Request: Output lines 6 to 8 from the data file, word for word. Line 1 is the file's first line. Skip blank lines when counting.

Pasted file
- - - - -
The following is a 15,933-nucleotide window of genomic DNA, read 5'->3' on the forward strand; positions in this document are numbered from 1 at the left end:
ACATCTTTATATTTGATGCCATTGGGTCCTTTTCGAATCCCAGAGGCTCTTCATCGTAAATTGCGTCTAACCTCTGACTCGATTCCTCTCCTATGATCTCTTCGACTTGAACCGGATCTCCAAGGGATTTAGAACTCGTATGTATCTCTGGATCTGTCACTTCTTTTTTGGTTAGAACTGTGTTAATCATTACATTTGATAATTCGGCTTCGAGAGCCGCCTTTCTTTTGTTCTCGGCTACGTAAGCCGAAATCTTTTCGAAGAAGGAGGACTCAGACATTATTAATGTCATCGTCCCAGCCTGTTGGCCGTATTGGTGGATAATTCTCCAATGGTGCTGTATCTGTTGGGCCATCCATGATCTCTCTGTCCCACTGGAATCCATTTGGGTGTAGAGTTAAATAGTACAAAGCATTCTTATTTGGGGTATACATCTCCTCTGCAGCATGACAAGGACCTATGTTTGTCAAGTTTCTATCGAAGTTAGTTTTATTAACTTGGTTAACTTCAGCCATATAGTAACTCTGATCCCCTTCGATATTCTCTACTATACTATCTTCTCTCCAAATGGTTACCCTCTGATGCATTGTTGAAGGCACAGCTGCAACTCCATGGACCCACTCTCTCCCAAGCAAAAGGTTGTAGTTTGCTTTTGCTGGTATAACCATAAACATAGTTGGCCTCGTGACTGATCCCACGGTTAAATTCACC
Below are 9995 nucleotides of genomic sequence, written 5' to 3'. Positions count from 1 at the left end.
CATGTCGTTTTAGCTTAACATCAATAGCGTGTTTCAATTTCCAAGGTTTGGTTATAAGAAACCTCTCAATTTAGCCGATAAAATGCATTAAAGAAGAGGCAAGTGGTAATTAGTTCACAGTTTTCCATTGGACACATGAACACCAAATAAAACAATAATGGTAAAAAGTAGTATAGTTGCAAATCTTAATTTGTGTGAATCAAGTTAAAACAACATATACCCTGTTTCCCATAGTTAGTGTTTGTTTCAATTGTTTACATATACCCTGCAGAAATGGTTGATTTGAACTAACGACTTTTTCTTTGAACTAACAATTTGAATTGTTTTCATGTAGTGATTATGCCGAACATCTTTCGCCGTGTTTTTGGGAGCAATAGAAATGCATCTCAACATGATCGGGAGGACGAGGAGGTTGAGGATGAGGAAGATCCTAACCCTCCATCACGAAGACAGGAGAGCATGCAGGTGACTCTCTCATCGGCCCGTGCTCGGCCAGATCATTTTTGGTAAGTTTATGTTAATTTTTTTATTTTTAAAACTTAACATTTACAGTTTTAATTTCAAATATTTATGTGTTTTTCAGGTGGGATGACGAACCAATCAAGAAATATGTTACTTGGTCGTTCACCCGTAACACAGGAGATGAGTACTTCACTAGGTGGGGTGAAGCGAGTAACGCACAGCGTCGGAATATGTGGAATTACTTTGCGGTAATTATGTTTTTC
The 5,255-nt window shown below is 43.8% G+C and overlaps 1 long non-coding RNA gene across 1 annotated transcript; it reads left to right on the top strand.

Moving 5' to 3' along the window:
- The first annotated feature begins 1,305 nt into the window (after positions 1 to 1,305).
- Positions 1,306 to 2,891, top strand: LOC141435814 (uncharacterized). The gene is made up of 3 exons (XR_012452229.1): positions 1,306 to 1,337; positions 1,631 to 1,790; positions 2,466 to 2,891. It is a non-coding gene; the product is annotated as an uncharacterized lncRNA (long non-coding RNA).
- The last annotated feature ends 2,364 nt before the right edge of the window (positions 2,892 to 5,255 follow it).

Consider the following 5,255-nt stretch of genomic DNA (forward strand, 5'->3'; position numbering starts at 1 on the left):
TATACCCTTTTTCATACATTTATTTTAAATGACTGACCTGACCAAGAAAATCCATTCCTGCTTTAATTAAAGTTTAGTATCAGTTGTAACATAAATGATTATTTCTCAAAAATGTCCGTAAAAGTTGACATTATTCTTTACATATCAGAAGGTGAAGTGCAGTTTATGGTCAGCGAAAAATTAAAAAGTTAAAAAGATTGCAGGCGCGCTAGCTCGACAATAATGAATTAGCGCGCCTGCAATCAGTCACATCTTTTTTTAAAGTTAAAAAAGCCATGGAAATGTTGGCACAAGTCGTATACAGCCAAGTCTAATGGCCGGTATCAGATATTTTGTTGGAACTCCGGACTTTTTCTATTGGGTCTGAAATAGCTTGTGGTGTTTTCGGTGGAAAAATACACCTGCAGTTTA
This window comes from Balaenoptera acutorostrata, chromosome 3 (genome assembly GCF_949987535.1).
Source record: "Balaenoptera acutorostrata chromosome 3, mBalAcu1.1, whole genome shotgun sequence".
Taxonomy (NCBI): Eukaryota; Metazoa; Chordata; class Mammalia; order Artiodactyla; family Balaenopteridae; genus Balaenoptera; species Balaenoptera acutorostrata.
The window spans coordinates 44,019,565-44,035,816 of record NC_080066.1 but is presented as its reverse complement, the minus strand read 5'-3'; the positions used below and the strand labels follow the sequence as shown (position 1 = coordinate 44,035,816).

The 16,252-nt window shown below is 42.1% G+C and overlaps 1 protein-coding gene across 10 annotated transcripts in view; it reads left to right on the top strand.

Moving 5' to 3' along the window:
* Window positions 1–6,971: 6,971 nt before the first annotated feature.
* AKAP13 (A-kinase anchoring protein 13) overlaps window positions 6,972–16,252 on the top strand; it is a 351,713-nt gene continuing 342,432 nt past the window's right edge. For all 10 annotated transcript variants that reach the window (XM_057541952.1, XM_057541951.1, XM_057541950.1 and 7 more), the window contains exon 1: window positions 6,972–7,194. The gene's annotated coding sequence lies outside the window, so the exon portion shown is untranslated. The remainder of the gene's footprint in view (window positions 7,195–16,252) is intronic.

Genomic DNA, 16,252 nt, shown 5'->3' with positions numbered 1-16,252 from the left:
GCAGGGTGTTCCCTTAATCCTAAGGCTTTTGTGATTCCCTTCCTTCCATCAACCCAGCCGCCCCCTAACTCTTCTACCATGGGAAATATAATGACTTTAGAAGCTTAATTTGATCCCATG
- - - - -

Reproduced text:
Moving 5' to 3' along the window:
- The first annotated feature begins 1,305 nt into the window (after positions 1 to 1,305).
- Positions 1,306 to 2,891, top strand: LOC141435814 (uncharacterized). The gene is made up of 3 exons (XR_012452229.1): positions 1,306 to 1,337; positions 1,631 to 1,790; positions 2,466 to 2,891. It is a non-coding gene; the product is annotated as an uncharacterized lncRNA (long non-coding RNA).